Wishlist: What I’d Love to See in the Sony a7s III When it Comes Out

It’s only a matter of time until the Sony a7s III hits the market

With the Sony a7r III and Sony a7 III already on the market, it’s only a matter of time until the Sony a7s III comes out for all Sony fanboys to drool over. The Sony a7s series of cameras have always been about fantastic, high ISO output, solid autofocus, and of course better video than the other Sony options. Videographers have surely used it, but photographers have always used it because of the fantastic high ISO abilities for what it is. So we’ve come up with a few predictions and wishes for what we’d love in the camera when it launches.

16MP Full Frame Sensor

Sony has used the same 12MP sensor in both the Sony a7s and Sony a7s II mirrorless cameras. It’s time to add more megapixels. The reason for this is because we’re bound to get more detail overall and the RAW files are obviously going to have more color depth and dynamic range as a result. Sony has proven they can create a 42MP camera with fantastic high ISO output (the Sony a7r III) and that makes me positive they can do it with the Sony a7s III.

So why 16MP? Because 12MP suck and are completely worthless–kidding! In the grand scheme of things, that’s how the industry has traditionally worked: sensors went from 12MP to 16MP and then to 24MP. 16MP is often enough to work with most photos and most photographers. If someone needs more they can get more from another camera.

Over 20 Frames per Second Shooting at a Smaller Resolution

The Sony a9 can shoot at 20 frames per second at the full 24MP resolution. That tells me if Sony can make a camera shoot that fast, I’m pretty sure the Sony a7s III could possibly also do 20FPS or more at a smaller resolution. 8MP or 12MP stills would be astounding for sports photographers and the plethora of folks out there who have shaky hands. I’ve seen a number of photographers purposely shoot at a fast shooting rate because they know one is bound to have no camera shake. Why they don’t just practice better habits overall is beyond me, but a camera like this could really appeal to them and sports/wedding shooters.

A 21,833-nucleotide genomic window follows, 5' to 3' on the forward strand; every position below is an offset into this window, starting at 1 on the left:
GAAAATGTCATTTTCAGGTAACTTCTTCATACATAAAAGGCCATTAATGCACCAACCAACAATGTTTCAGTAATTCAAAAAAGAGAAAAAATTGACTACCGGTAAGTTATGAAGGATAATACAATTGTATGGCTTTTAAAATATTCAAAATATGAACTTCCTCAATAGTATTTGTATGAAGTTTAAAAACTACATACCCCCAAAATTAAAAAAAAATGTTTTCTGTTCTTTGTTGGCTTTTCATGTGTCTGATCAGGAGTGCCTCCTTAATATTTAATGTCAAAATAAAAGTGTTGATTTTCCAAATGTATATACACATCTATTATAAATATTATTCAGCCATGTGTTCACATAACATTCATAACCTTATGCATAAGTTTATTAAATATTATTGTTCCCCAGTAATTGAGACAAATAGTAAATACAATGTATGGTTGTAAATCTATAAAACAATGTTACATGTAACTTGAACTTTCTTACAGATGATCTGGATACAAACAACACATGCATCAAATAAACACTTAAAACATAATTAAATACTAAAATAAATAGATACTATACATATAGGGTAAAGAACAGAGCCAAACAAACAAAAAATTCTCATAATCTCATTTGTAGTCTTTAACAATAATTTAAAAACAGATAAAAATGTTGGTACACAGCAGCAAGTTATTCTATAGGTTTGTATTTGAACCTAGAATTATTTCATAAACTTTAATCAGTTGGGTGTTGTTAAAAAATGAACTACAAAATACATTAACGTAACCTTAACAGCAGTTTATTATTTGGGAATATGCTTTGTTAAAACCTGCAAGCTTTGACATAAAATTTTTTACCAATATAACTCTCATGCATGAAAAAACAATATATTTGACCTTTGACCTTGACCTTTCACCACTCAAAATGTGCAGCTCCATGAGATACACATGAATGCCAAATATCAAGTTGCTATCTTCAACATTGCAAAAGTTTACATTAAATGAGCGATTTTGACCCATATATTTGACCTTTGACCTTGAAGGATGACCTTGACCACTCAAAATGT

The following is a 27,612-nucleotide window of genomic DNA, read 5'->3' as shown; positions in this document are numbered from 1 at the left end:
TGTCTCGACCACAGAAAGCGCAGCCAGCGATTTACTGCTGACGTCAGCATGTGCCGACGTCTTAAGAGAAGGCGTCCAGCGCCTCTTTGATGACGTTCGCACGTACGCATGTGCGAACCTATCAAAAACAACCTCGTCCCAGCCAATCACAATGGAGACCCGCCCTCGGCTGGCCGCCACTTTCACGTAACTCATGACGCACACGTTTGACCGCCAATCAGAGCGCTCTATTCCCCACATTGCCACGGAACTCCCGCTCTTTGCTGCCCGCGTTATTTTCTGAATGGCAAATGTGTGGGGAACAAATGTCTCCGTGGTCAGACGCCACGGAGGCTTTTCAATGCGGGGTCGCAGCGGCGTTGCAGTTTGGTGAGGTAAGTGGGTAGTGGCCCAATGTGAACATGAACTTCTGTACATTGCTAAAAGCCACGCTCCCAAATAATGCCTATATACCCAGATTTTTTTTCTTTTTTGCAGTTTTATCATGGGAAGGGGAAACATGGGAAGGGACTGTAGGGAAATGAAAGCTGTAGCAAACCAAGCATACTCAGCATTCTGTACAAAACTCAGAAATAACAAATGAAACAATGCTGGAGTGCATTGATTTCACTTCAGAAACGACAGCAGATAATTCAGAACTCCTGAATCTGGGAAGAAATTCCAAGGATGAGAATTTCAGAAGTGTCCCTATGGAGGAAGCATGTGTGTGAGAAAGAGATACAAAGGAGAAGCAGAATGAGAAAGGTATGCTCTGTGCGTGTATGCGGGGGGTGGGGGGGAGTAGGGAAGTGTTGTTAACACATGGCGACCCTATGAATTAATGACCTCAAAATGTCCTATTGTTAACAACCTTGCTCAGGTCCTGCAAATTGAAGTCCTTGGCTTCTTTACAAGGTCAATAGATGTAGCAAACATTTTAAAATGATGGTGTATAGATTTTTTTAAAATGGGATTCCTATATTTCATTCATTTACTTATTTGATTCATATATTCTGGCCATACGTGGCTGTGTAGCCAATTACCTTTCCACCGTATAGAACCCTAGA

Less Detail Loss at Higher ISOs in the Sony a7s III

ISO 80,000 on the Sony a7s II

One of my biggest problems with the Sony a7s lineup has been detail loss at the higher ISOs. After a while, your images tend to just look like paintings due to all the smudging – no matter what. I’d love Sony to allow for better details at up to ISO 12,800. Photographers rarely need to go beyond that, and even ISO 6400 can be pushing it. But more details at higher ISOs is something we’ve all been wanting.

The Sony Playmemories App to Return

Sony got rid of the Playmemories Apps for their cameras with the Sony a9. But I genuinely miss them because they allowed your camera to have even more versatility. For what you’re paying, you should be allowed to have access to everything. You can still control their cameras via your phone, but I’d love to have some of those other features back too. One of the options was being able to port images to Facebook, Flickr and other services. But now they’re gone. With the Sony a9 you can tether via an ethernet port, but wireless is the way to go. I think this was a major step back for Sony.

Better Mount Protection

The Sony a9 and the Sony a7r III have fantastic sealing around the mount. When you affix a lens to those cameras, you feel the tightness. But with the Sony a7 III, you can’t feel it. This has resulted in dust getting on the sensor. I imagine the Sony a7s III will be used in rougher environments and worked much harder than the Sony a7 III will be. Better mounting will be very useful.

Timelapse Mode

Sony took out timelapse mode and shooting with the loss of the Playmemories apps. This is a big one that is getting a special mention because it’s something Sony a7s III users I’m sure will genuinely care about. I mean, think about all the nightscape and night sky work you can do with it! Considering that it appeals to video shooters, this would also just be inline with what creatives will want.

Complete Stealth Mode

This mode would allow photographers to shoot with highly dimmed screens and viewfinders so that when you’re shooting in a very dark place, the light from the LCD panels won’t disturb the folks around you. Think of it almost like pulling out your phone in a dark concert–you immediately light up and draw the attention of so many folks. I got this idea from working with a Leica and DSLRs–it’s something missing from mirrorless cameras with the exception of the Fujifilm X Pro 2 in OVF mode.

Couple this with silent shutter and you’ll be all set. Just think of the possibilities for street photography! Then add to that the possibility that they’ll give it the Sony a9’s autofocus and you’ve got a killer optin on the market.

Chris Gampat

Chris Gampat is the Editor in Chief, Founder, and Publisher of the Phoblographer. He also likes pizza.